Conformational changes associated with β3 integrin activation

Several observations indicate that the extracellular domains of αIIbβ3 and αVβ3 must undergo conformational transitions upon cellular activation or ligand binding. First, activation of platelets or endothelial cells induces the binding of arginine-glycine-aspartic acid (RGD)-containing antibody Fab fragments to αIIbβ3 and αVβ3, respectively.34,35 In the case of αIIbβ3, Fab binding requires discontinuous regions of the αIIb β-propeller and the β3 A domain.36 Second, when platelets are activated by agonists, a change in FRET is observed between fluorophore-conjugated antibodies bound to αIIb and β3.37 Finally, anti-αIIb or anti-β3 antibodies of the ligand-induced binding sites (LIBS) type preferentially recognize the ligand-occupied form of the integrin, and they in turn increase receptor affinity. In terms of primary amino acid sequence, the epitopes for many of these LIBS antibodies are located a relatively long distance from the ligand-binding headpiece, suggesting that the integrin is subject to long-range conformational changes.38

Differences in αVβ3 structure have been visualized in negatively stained electron microscopic images of the integrin in apparent low- and high-affinity states.39 The low-affinity, unliganded form was present as a compact, V-shaped structure highly reminiscent of the bent conformation found in the crystal structure of αVβ3 (Figure 3), becoming extended upon ligand binding into the “head + 2 tails” configuration previously visualized by other investigators (eg, Figure 2). This transition has been described as analogous to a “switchbladelike” movement such that the extended form may represent the ligand-bound high-affinity receptor. However, a less drastic change may be all that is required for initial transformation of β3 integrins from low- to high-affinity state. Coined the “deadbolt” model,14 inside-out signals are postulated to transmit conformational changes through the transmembrane helices into the immediately proximal βTD. The CD loop of the βTD, which in resting integrins acts like a deadbolt to pin the F/α7 loop of the βA domain forward to obstruct contact with macromolecular ligands (Figure 4B), then moves out of the way, allowing the F/α7 loop to swing away from the ligand contact site, making it available for productive, high-affinity ligand binding.

Experimental evidence that displacement of the F/α7 loop is involved in ligand binding comes from studies of αLβ2, where mutational shortening of the β2 α-helix by approximately one turn resulted in a constitutively active receptor.40 One of the most attractive features of this model is that larger-scale structural changes are not required to convert β3 integrins into high-affinity receptors. Furthermore, the model does not preclude switchbladelike straightening of the bent integrin or separation of the cytoplasmic tails, both of which are likely to promote outside-in signaling in response to ligand binding. Additional studies are required to rigorously test and refine existing models of integrin activation and, in particular, to fully understand coordinated transitions among the integrin extracellular, transmembrane, and cytoplasmic domains, molecular movements that will likely affect outside-in as well as inside-out signaling.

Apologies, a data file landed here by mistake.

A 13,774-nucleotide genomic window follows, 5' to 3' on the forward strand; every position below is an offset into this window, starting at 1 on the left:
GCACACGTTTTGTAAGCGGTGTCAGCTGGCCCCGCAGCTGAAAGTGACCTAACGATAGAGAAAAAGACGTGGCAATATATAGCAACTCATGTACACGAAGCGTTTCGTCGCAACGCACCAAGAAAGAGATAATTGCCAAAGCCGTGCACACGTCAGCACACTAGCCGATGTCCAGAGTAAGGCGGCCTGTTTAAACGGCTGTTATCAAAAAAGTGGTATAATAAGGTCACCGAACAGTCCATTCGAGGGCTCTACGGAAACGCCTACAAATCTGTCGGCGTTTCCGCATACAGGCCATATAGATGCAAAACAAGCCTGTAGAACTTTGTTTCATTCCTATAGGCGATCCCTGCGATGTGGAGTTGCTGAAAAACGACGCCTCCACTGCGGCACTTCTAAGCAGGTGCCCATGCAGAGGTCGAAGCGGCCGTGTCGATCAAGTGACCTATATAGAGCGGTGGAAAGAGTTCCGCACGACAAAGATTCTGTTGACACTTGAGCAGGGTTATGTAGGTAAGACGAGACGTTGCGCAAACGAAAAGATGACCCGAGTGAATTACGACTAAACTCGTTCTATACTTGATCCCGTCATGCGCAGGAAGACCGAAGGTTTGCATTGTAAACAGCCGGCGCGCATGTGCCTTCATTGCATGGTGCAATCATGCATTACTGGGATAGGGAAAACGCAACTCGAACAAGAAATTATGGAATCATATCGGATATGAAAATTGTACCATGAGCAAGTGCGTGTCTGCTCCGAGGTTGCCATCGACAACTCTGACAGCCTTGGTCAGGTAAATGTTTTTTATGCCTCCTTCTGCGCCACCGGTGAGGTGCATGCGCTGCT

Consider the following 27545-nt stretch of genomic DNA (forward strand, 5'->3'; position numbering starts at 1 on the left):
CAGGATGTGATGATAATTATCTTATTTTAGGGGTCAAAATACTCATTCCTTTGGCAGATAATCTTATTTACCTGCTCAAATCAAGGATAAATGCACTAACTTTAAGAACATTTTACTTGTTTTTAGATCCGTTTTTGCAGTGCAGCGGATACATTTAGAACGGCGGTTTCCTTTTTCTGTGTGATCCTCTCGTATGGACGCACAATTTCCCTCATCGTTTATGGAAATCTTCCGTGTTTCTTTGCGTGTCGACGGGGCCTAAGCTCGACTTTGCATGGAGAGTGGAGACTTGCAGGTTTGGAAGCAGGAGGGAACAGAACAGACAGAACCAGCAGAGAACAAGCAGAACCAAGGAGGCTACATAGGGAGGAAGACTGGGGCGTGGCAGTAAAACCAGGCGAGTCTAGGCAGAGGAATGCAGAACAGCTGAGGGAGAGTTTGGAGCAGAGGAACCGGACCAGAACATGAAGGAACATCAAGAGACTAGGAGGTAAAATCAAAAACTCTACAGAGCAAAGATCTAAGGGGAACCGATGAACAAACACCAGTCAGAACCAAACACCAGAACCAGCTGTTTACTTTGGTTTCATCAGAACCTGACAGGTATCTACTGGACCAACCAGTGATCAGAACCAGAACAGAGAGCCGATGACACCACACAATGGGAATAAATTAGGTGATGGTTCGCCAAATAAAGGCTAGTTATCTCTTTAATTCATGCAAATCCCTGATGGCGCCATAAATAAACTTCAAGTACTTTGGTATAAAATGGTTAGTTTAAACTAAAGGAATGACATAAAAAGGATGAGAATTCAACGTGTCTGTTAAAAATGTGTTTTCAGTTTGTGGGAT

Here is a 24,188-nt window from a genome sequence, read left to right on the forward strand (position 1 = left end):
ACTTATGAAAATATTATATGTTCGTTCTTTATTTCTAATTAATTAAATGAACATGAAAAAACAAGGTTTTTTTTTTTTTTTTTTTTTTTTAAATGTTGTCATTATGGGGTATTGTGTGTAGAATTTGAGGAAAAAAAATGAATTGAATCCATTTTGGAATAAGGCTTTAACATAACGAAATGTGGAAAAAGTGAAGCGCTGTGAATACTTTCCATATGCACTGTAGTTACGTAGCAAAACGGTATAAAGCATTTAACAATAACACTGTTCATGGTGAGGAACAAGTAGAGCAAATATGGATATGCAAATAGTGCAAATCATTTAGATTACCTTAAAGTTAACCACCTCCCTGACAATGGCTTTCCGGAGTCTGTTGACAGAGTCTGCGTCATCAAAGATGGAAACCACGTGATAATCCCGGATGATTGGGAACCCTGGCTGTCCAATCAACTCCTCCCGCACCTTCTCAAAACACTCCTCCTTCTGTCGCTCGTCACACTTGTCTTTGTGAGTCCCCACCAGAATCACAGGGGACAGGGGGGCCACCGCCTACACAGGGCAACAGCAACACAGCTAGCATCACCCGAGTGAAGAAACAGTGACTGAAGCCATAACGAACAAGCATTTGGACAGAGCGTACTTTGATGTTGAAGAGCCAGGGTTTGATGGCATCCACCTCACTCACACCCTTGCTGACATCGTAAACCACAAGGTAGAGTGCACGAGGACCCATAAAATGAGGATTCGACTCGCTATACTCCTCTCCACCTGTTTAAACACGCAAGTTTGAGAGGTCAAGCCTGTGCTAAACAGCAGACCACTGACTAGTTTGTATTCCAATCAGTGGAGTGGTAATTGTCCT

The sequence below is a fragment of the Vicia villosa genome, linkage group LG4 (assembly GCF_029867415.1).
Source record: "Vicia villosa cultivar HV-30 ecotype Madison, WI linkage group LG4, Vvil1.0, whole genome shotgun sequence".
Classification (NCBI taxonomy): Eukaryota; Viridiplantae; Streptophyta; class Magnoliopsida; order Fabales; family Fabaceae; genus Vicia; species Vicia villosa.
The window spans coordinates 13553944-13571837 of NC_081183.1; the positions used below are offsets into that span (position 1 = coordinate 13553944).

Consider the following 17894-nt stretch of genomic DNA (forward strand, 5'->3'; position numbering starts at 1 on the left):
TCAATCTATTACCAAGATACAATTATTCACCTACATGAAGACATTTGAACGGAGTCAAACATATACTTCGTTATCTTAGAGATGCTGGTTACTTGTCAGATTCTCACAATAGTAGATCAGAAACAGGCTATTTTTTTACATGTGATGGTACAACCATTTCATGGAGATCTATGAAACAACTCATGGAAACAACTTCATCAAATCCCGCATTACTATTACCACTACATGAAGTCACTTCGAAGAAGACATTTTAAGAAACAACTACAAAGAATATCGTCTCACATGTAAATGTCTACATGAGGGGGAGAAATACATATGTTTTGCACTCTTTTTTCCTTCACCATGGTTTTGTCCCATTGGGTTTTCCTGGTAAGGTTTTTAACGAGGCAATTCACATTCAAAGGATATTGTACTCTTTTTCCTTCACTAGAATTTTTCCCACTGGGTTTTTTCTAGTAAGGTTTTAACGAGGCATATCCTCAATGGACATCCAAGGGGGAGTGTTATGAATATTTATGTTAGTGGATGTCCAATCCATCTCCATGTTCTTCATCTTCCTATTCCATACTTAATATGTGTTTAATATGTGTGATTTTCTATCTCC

Integrin clustering

In addition to conformational changes, cell activation promotes the lateral mobility and clustering of integrins within the plane of the plasma membrane.41 Initially, small oligomers or “microclusters” below the resolution of the light microscope may contribute to “avidity” or “valency” regulation of ligand binding.15,42 Microclustering in native membranes or living cells has been difficult to study, but new techniques are beginning to open up this area of investigation.33,43 The αIIbβ3 clustering may be promoted by several mechanisms, including the binding of multivalent ligands,43,44 ligand self-association,45,46 lateral interactions of integrins with other membrane proteins,47 reversible integrin linkages to the actin cytoskeleton,48 and homomeric interactions of the transmembrane domains.26 Integrin conformational change and clustering are not mutually exclusive; they are complementary and may even be mechanistically linked. Each may be involved in different aspects of bidirectional signaling. For example, conformational change seems to be the dominant way in which ligand binding to αIIbβ3 and αVβ3 is regulated, while clustering is important in triggering activation of Src and Syk protein tyrosine kinases during outside-in signaling.49-51

Biochemical basis of β3 integrin signaling

Regulation of inside-out signaling: excitatory and inhibitory agonist receptors

Binding of adhesive ligands to αIIbβ3 can be triggered by soluble agonists, such as adenosine diphosphate (ADP), thrombin, epinephrine, and thromboxane A2, which engage cognate G-protein-coupled receptors.9 In addition, certain platelet adhesion receptors, notably GPIb-IX-V (the primary receptor for VWF), GPVI (collagen), α2β1 (collagen), and even αIIbβ3, can trigger activation signals when bound to and clustered by ECM ligands.3,52-54 The relative contribution of soluble and ECM stimuli to inside-out signaling likely varies with flow conditions and other circumstances of vascular injury. For example, GPIb-IX-V function is most relevant under conditions of high shear typical of the arteriolar and capillary circulations and in stenotic arteries.3 An important but under-studied process is inhibition or reversal of ligand binding to αIIbβ3. Activation of αIIbβ3 is negatively regulated in a complex manner by cyclic adenosine monophosphate (AMP) and cyclic guanosine monophosphate (GMP), generated by interaction of platelets with prostacyclin (PGI2) and nitric oxide (NO), respectively,9 and by an endothelial cell ecto-ADPase (CD39).55 In mouse platelets, the excitatory function of GPVI and GPIb-IX-V is partly dependent on the associated FcR γ-chain, whose tyrosine-phosphorylated immunoreceptor tyrosine-based activation motifs (ITAMs) help recruit tyrosine kinases to these receptors.53,54 Signaling through GPVI and GPIb-IX-V is dampened by platelet endothelial cell adhesion molecule 1 (PECAM-1), an immunoglobulin superfamily receptor whose immunoreceptor tyrosine-based inhibitory motifs (ITIMs) recruit SHP-1 (Src homology 2 [SH2] domain-containing tyrosine phosphatase 1) and SHP-2 tyrosine phosphatases.56-58